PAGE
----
Sam Cosaert

Welcome! I am Research Economist at the Luxembourg Institute of Socio-Economic Research and Research Affiliate at the University of Leuven.

I am interested in microeconomic theory and its applications to consumer behaviour and labour supply. My research brings existing and new theories of individual and household behaviour to the data, by using revealed preference methods.

I obtained my PhD in Economics at the University of Leuven in June 2015. My doctoral committee consisted of Laurens Cherchye (advisor), Thomas Demuynck (co-advisor), Bram De Rock, Frederic Vermeulen, Geert Dhaene, Ian Crawford and Mark Dean.

E-mail: sam "dot" cosaert "at" liser "dot" lu


International journals

What types are there? (2019), Computational Economics, Vol. 53, 533-554.

Individual welfare analysis for collective households (2018), Journal of Public Economics, Vol. 166, 98-114. (with Laurens Cherchye, Bram De Rock, Pieter Jan Kerstens and Frederic Vermeulen)

Revealed preferences for diamond goods (2018), American Economic Journal: Microeconomics, Vol. 10, pp. 83-117.

Nonparametric welfare and demand analysis with unobserved individual heterogeneity (2018), Review of Economics and Statistics, Vol. 100, pp. 349-361. (with Thomas Demuynck)

Measuring the willingness-to-pay for others' consumption: an application to joint decisions of children (2017), Quantitative Economics, Vol. 8, pp. 1037-1082. (with Sabrina Bruyneel, Laurens Cherchye, Bram De Rock and Siegfried Dewitte)

Revealed preference theory for finite choice sets (2015), Economic Theory, Vol. 59, pp. 169-200. (with Thomas Demuynck)

Other journals

Store environment and advertising: investigating two manipulative forces from the supermarket (2010), Review of Business and Economics, Vol. 55, pp. 90-107. (with Joeri Clochet, Laurens Cherchye and Bram De Rock)

Current research

Working papers

Group consumption with caring individuals

We propose a novel approach to model joint consumption decisions of individuals who care for each other. We assume noncooperative interaction between the different individuals and the within-group consumption outcome critically depends on the degree of caring between the group members. By varying the degree of caring, the model encompasses a whole continuum of group consumption models that are situated between the fully cooperative model (assuming a Pareto optimal outcome) and the noncooperative model without caring (assuming a public good game with voluntary contributions). This feature is used to define a measure for the degree of cooperation within the group, which quantifies how close the observed group behavior is to the fully cooperative benchmark. We also establish a dual characterization of our noncooperative model with caring preferences: we show that the model is dually equivalent to a noncooperative model with non-caring preferences that is characterized by intra-group transfers. Following a revealed preference approach, we derive testable implications of the model for empirical data. Finally, we also use our model to analyze decisions made by dyads of children in an experimental setting. We find considerable heterogeneity in the degree of caring (or cooperation) across dyads, which correlates with assertiveness and the degree of interaction within dyads. (with L. Cherchye, T. Demuynck and B. De Rock)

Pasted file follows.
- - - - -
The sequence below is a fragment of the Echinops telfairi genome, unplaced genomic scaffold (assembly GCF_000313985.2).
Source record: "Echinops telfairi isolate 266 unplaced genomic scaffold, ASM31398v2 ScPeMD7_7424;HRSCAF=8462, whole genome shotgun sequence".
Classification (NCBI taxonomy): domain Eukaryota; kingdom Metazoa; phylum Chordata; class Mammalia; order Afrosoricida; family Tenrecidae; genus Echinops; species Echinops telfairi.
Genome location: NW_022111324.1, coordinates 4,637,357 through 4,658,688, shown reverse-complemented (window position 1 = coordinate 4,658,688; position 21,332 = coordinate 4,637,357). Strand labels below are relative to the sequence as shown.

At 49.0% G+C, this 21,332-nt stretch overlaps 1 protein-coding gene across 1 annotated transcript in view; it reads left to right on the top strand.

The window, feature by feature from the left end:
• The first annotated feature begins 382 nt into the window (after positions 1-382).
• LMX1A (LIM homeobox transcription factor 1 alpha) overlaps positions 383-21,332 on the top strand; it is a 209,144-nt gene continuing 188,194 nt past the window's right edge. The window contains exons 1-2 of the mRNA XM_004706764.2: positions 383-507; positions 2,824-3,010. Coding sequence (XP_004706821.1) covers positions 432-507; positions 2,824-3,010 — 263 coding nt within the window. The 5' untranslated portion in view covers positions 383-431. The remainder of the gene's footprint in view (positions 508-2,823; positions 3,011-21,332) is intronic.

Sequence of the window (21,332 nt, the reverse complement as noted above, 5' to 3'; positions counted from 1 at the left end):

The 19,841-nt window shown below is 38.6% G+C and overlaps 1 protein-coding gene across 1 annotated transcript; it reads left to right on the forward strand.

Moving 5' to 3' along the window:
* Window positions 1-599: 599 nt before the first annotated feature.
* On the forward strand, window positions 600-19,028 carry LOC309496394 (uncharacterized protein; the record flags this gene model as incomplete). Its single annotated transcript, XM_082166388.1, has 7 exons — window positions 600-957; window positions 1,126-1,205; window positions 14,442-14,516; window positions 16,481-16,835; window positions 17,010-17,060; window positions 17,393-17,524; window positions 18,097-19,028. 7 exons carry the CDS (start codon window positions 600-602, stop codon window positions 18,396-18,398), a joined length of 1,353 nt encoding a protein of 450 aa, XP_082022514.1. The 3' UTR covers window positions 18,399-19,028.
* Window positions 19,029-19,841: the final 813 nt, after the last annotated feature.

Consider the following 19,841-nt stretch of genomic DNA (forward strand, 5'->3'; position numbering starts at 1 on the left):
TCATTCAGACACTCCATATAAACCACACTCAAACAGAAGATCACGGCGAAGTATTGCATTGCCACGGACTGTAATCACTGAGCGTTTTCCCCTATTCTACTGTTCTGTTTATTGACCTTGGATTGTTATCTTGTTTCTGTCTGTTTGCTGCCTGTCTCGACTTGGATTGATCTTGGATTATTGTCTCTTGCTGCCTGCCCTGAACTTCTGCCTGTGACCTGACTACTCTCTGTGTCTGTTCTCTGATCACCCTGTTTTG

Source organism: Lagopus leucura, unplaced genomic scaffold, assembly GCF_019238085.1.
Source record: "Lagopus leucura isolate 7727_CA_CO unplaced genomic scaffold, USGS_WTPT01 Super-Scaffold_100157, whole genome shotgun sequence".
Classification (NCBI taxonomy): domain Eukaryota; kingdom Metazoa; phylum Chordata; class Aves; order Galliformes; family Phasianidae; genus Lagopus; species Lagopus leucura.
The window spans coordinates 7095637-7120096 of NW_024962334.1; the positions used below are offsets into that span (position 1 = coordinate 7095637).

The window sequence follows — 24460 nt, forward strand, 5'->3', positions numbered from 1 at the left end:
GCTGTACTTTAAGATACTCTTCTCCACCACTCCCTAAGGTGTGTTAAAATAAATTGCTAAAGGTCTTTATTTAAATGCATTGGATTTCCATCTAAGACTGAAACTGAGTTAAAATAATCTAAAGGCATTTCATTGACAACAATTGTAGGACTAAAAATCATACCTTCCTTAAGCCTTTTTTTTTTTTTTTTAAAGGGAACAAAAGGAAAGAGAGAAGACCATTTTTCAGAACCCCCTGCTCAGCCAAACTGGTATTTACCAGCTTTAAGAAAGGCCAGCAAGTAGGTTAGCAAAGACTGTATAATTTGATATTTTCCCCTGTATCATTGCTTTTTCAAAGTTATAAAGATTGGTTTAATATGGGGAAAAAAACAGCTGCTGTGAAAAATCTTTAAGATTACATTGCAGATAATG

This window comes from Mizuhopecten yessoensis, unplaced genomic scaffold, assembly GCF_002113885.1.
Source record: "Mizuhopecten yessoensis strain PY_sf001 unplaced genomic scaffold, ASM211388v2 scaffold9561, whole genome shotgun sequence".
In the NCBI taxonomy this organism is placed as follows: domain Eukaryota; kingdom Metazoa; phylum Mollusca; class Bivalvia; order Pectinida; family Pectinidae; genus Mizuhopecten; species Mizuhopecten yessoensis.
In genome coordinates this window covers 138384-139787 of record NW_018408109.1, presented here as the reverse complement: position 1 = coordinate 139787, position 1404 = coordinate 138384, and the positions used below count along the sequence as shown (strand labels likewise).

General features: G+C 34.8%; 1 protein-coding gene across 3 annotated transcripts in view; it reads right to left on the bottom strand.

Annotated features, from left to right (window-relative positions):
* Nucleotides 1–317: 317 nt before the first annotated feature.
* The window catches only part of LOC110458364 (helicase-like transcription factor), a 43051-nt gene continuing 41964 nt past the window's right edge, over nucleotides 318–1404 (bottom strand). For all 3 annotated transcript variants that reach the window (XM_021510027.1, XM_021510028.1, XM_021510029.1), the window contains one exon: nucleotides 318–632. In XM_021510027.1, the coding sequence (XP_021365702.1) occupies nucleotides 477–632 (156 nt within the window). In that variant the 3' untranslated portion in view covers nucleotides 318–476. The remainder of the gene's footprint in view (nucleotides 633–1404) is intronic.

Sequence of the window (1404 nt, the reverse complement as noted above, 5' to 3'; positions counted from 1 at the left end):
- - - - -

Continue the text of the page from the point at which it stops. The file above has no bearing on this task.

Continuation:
Are the smart kids more rational?

We conducted an experiment to collect data on consumption decisions made by children of different age categories. In particular, our experiment involves unsophisticated discrete consumption choices, and we present a rationality test that is specially designed for the resulting choice data. Our first conclusion is that, in general, the observed children's consumption behavior is largely irrational. Next, we also investigate the relationship between the degree of rationality and the children's characteristics. Specifically, we use teacher based assessments on several personal characteristics to investigate whether and to what extent smart children tend to behave more rational. Here, our main conclusion is that it is important to recognize the multidimensional nature of intelligence to obtain a balanced insight into the effect of intelligence on rationality. (with S. Bruyneel, L. Cherchye, B. De Rock and S. Dewitte)

Work in progress

Revealed parental preferences for time with children (with Veerle Hennebel)

Togetherness in the household (with Alexandros Theloudis and Bertrand Verheyden)

Testing motives for working overtime (with Mathieu Lefebvre and Ludivine Martin)

Temporal profiles of consumption utility: a revealed preference analysis (with Tom Potoms)


Some proof of the Cosaert family passion for hiking trails: click here.